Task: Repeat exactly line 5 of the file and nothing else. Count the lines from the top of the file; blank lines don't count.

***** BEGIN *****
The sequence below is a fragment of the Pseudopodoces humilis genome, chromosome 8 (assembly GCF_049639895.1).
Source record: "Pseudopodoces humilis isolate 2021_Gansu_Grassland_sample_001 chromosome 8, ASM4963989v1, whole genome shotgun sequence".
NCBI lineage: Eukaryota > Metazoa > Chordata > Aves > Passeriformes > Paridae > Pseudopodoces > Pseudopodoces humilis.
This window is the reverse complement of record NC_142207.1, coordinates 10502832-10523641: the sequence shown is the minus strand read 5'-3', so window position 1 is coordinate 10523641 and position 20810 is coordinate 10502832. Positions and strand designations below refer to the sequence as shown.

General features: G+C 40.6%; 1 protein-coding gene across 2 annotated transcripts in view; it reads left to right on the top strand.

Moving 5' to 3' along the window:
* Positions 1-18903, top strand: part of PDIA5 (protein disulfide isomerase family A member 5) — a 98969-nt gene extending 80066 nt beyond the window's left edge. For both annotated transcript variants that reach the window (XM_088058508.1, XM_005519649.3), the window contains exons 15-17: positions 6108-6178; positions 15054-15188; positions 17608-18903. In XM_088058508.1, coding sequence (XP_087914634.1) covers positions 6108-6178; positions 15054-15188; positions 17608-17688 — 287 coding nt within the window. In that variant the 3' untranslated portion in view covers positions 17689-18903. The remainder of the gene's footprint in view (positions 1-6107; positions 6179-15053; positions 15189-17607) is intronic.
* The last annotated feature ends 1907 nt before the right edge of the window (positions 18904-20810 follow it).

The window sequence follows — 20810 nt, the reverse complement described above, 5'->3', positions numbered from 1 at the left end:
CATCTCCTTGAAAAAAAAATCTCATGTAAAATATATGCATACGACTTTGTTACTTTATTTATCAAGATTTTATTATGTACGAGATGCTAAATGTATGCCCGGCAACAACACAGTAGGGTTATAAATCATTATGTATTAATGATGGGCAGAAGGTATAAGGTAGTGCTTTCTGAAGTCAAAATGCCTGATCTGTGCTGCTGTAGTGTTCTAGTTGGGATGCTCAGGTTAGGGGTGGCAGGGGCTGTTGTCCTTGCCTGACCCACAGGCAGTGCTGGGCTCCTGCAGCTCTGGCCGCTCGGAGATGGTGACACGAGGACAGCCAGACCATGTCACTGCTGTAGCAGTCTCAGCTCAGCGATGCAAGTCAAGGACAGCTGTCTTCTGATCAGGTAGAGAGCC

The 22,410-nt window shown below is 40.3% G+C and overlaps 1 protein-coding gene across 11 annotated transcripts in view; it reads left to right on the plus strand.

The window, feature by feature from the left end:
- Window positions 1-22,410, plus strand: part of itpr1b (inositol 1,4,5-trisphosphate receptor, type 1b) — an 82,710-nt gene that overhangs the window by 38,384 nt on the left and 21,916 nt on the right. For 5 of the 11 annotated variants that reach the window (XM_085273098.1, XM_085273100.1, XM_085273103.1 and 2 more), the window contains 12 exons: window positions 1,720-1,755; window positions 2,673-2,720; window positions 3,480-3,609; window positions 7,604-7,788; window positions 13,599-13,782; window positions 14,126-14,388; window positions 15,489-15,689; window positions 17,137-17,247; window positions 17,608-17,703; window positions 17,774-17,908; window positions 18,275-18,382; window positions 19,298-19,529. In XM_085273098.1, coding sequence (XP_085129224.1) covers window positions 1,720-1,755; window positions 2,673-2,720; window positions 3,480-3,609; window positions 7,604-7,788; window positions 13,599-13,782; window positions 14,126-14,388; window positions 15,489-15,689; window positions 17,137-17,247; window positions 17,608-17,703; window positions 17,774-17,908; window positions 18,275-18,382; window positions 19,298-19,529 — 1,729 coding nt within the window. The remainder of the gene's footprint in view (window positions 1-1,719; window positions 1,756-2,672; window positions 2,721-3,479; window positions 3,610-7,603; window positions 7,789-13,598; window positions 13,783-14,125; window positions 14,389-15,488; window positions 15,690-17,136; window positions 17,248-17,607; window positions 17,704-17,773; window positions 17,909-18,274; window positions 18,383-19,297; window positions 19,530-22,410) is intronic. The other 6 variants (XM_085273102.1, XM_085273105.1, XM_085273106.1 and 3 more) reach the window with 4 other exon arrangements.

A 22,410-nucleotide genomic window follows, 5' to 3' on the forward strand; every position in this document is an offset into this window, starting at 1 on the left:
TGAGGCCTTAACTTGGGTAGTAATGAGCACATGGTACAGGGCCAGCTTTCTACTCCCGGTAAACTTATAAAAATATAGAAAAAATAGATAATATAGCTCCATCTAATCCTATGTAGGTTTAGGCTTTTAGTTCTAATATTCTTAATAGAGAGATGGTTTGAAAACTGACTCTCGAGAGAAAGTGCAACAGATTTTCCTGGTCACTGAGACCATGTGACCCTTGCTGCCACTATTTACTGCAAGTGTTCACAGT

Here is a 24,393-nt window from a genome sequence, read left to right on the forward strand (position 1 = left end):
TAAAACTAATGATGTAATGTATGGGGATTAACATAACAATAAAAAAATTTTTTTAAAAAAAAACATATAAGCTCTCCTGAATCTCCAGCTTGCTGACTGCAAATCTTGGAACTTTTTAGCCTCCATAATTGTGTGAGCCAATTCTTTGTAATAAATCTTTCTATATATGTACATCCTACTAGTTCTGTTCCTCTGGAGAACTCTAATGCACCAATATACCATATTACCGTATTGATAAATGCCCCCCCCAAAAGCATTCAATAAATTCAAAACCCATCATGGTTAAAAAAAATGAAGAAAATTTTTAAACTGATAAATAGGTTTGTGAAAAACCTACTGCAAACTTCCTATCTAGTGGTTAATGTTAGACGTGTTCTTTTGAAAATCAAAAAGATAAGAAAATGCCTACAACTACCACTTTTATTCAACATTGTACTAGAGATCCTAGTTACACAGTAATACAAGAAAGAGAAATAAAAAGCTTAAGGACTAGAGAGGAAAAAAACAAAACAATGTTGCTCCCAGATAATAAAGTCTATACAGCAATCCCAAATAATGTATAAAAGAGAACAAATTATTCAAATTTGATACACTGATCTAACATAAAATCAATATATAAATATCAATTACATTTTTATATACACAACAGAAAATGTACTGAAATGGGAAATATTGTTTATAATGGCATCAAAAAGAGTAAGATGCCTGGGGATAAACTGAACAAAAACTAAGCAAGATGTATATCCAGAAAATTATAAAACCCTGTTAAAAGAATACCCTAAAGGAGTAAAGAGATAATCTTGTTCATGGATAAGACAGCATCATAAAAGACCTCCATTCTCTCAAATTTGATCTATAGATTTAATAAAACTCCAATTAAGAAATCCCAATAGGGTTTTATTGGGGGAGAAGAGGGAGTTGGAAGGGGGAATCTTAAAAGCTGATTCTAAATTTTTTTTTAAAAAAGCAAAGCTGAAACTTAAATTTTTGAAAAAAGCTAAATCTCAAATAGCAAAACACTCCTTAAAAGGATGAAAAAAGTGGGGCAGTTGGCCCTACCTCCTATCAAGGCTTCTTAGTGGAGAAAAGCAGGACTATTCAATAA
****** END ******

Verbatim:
General features: G+C 40.6%; 1 protein-coding gene across 2 annotated transcripts in view; it reads left to right on the top strand.